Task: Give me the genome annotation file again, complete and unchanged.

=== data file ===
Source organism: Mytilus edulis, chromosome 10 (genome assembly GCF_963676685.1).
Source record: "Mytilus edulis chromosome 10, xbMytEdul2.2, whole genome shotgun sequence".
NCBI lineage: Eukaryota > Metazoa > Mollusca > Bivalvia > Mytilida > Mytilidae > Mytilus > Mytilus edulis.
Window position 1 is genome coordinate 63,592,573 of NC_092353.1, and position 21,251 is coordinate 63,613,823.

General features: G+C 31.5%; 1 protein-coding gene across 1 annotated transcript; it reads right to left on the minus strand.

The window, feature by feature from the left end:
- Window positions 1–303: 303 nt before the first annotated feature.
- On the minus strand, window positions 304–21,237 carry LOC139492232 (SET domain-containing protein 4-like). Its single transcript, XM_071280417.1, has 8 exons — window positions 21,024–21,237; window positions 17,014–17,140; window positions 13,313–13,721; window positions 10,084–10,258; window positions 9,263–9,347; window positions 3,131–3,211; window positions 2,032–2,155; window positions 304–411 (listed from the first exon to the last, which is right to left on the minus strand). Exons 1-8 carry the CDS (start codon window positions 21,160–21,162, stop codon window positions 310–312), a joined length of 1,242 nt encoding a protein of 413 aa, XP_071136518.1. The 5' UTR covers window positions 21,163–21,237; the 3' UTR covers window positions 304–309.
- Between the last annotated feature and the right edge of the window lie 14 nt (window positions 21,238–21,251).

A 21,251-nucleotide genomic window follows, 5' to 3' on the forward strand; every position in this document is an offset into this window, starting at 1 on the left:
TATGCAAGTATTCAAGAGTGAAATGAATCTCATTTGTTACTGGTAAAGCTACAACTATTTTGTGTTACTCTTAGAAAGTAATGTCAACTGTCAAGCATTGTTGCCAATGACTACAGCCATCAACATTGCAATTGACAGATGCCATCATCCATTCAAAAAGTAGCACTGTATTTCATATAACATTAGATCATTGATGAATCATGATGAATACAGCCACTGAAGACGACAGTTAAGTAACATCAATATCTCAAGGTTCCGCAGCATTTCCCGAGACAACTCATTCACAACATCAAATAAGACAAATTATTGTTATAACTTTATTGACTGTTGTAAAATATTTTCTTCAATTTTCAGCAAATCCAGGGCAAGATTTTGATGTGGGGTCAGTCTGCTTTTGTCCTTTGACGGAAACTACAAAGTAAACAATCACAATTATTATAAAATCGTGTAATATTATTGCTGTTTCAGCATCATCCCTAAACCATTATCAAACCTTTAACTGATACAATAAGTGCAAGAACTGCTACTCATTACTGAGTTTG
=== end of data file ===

Source organism: Mytilus edulis, chromosome 10 (genome assembly GCF_963676685.1).
Source record: "Mytilus edulis chromosome 10, xbMytEdul2.2, whole genome shotgun sequence".
NCBI lineage: Eukaryota > Metazoa > Mollusca > Bivalvia > Mytilida > Mytilidae > Mytilus > Mytilus edulis.
Window position 1 is genome coordinate 63,592,573 of NC_092353.1, and position 21,251 is coordinate 63,613,823.

General features: G+C 31.5%; 1 protein-coding gene across 1 annotated transcript; it reads right to left on the minus strand.

The window, feature by feature from the left end:
- Window positions 1–303: 303 nt before the first annotated feature.
- On the minus strand, window positions 304–21,237 carry LOC139492232 (SET domain-containing protein 4-like). Its single transcript, XM_071280417.1, has 8 exons — window positions 21,024–21,237; window positions 17,014–17,140; window positions 13,313–13,721; window positions 10,084–10,258; window positions 9,263–9,347; window positions 3,131–3,211; window positions 2,032–2,155; window positions 304–411 (listed from the first exon to the last, which is right to left on the minus strand). Exons 1-8 carry the CDS (start codon window positions 21,160–21,162, stop codon window positions 310–312), a joined length of 1,242 nt encoding a protein of 413 aa, XP_071136518.1. The 5' UTR covers window positions 21,163–21,237; the 3' UTR covers window positions 304–309.
- Between the last annotated feature and the right edge of the window lie 14 nt (window positions 21,238–21,251).

A 21,251-nucleotide genomic window follows, 5' to 3' on the forward strand; every position in this document is an offset into this window, starting at 1 on the left:
TATGCAAGTATTCAAGAGTGAAATGAATCTCATTTGTTACTGGTAAAGCTACAACTATTTTGTGTTACTCTTAGAAAGTAATGTCAACTGTCAAGCATTGTTGCCAATGACTACAGCCATCAACATTGCAATTGACAGATGCCATCATCCATTCAAAAAGTAGCACTGTATTTCATATAACATTAGATCATTGATGAATCATGATGAATACAGCCACTGAAGACGACAGTTAAGTAACATCAATATCTCAAGGTTCCGCAGCATTTCCCGAGACAACTCATTCACAACATCAAATAAGACAAATTATTGTTATAACTTTATTGACTGTTGTAAAATATTTTCTTCAATTTTCAGCAAATCCAGGGCAAGATTTTGATGTGGGGTCAGTCTGCTTTTGTCCTTTGACGGAAACTACAAAGTAAACAATCACAATTATTATAAAATCGTGTAATATTATTGCTGTTTCAGCATCATCCCTAAACCATTATCAAACCTTTAACTGATACAATAAGTGCAAGAACTGCTACTCATTACTGAGTTTG